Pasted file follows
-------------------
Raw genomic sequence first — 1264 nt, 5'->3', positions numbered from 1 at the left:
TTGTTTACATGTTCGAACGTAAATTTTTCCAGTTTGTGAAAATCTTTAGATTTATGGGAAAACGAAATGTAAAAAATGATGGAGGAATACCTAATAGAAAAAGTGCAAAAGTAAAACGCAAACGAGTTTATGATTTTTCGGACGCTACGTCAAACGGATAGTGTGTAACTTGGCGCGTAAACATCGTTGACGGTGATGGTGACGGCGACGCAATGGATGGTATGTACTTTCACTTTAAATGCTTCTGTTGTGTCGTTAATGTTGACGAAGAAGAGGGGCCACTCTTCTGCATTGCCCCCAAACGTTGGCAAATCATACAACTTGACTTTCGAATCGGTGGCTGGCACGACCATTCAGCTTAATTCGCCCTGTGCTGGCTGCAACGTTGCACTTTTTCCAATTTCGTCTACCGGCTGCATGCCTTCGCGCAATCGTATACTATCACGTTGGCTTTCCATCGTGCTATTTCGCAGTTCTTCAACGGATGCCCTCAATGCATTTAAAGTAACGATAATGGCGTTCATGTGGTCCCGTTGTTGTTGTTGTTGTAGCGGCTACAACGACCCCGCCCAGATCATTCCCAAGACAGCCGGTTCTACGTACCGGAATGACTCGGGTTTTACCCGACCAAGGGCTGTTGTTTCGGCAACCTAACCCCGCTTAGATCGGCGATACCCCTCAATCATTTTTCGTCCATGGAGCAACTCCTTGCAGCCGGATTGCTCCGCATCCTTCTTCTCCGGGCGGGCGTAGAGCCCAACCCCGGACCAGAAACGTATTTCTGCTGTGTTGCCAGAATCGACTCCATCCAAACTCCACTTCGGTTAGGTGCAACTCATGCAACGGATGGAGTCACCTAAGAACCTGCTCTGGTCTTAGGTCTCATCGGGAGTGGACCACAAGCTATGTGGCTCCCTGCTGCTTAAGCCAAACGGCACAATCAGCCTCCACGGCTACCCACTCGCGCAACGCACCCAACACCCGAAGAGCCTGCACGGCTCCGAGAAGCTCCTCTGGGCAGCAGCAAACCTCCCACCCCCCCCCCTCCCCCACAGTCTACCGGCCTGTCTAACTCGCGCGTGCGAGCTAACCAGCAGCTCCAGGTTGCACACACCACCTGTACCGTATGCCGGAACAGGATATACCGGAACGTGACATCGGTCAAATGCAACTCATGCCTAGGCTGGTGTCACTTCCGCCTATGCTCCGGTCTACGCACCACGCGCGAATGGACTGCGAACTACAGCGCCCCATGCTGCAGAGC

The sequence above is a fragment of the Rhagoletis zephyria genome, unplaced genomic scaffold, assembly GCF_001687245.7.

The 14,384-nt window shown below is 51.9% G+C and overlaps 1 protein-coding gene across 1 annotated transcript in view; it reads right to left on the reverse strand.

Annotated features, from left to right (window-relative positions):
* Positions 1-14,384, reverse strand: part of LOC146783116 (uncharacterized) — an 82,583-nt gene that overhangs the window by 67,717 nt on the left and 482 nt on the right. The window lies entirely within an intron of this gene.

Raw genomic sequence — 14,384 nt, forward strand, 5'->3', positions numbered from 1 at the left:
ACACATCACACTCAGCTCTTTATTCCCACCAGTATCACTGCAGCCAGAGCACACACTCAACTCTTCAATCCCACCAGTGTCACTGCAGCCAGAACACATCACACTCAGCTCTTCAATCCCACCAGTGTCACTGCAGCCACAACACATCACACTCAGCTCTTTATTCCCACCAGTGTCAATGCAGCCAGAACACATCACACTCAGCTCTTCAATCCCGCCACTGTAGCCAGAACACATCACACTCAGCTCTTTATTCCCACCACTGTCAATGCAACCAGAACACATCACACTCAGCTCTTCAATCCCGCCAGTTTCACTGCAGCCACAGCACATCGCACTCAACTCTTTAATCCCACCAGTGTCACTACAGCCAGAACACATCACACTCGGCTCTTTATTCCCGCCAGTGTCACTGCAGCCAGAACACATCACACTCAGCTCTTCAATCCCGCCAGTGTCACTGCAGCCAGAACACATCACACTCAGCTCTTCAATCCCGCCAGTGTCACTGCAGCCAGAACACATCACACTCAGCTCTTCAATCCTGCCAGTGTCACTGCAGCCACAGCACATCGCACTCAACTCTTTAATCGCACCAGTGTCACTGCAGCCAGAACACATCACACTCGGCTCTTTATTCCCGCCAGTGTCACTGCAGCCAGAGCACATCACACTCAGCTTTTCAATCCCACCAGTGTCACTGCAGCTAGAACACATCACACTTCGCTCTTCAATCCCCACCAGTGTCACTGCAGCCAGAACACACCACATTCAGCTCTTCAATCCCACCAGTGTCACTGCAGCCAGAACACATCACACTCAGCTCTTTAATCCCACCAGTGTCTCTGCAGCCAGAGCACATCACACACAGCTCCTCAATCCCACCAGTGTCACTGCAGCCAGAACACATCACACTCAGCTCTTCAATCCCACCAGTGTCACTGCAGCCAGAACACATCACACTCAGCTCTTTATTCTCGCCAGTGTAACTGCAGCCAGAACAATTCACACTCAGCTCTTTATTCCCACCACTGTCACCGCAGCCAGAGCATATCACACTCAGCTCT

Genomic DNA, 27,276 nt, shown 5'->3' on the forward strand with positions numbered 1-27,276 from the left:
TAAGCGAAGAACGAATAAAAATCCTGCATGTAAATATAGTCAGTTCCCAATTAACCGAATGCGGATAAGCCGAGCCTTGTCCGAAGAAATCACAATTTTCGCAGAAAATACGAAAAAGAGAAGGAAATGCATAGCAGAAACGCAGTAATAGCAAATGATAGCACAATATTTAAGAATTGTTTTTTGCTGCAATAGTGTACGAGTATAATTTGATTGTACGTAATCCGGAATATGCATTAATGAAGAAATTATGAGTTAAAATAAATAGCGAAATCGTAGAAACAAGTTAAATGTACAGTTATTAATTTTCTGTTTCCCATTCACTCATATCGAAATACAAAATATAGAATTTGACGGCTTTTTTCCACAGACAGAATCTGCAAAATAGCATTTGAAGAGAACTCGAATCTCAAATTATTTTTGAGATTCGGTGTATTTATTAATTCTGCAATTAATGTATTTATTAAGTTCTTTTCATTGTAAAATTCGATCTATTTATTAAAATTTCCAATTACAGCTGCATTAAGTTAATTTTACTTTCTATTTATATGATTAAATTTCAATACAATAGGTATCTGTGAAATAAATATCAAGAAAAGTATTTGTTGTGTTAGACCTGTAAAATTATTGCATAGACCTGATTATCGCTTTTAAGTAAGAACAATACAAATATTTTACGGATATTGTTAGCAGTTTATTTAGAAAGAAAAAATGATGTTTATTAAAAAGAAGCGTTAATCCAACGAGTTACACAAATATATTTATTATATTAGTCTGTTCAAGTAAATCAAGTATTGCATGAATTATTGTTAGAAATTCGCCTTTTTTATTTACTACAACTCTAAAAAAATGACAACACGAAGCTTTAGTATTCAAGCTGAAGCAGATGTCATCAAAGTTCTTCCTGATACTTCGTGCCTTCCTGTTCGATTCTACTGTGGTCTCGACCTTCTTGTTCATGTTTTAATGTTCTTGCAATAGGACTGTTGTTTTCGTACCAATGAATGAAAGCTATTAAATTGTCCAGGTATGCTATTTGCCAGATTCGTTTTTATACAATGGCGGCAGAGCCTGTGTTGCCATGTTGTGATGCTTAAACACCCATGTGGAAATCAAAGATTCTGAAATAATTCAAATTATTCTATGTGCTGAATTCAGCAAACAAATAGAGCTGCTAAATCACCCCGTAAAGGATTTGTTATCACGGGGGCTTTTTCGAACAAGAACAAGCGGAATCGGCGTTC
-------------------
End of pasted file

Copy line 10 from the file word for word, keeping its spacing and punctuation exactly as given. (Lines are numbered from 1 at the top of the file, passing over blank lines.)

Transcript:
TAAGCGAAGAACGAATAAAAATCCTGCATGTAAATATAGTCAGTTCCCAATTAACCGAATGCGGATAAGCCGAGCCTTGTCCGAAGAAATCACAATTTTCGCAGAAAATACGAAAAAGAGAAGGAAATGCATAGCAGAAACGCAGTAATAGCAAATGATAGCACAATATTTAAGAATTGTTTTTTGCTGCAATAGTGTACGAGTATAATTTGATTGTACGTAATCCGGAATATGCATTAATGAAGAAATTATGAGTTAAAATAAATAGCGAAATCGTAGAAACAAGTTAAATGTACAGTTATTAATTTTCTGTTTCCCATTCACTCATATCGAAATACAAAATATAGAATTTGACGGCTTTTTTCCACAGACAGAATCTGCAAAATAGCATTTGAAGAGAACTCGAATCTCAAATTATTTTTGAGATTCGGTGTATTTATTAATTCTGCAATTAATGTATTTATTAAGTTCTTTTCATTGTAAAATTCGATCTATTTATTAAAATTTCCAATTACAGCTGCATTAAGTTAATTTTACTTTCTATTTATATGATTAAATTTCAATACAATAGGTATCTGTGAAATAAATATCAAGAAAAGTATTTGTTGTGTTAGACCTGTAAAATTATTGCATAGACCTGATTATCGCTTTTAAGTAAGAACAATACAAATATTTTACGGATATTGTTAGCAGTTTATTTAGAAAGAAAAAATGATGTTTATTAAAAAGAAGCGTTAATCCAACGAGTTACACAAATATATTTATTATATTAGTCTGTTCAAGTAAATCAAGTATTGCATGAATTATTGTTAGAAATTCGCCTTTTTTATTTACTACAACTCTAAAAAAATGACAACACGAAGCTTTAGTATTCAAGCTGAAGCAGATGTCATCAAAGTTCTTCCTGATACTTCGTGCCTTCCTGTTCGATTCTACTGTGGTCTCGACCTTCTTGTTCATGTTTTAATGTTCTTGCAATAGGACTGTTGTTTTCGTACCAATGAATGAAAGCTATTAAATTGTCCAGGTATGCTATTTGCCAGATTCGTTTTTATACAATGGCGGCAGAGCCTGTGTTGCCATGTTGTGATGCTTAAACACCCATGTGGAAATCAAAGATTCTGAAATAATTCAAATTATTCTATGTGCTGAATTCAGCAAACAAATAGAGCTGCTAAATCACCCCGTAAAGGATTTGTTATCACGGGGGCTTTTTCGAACAAGAACAAGCGGAATCGGCGTTC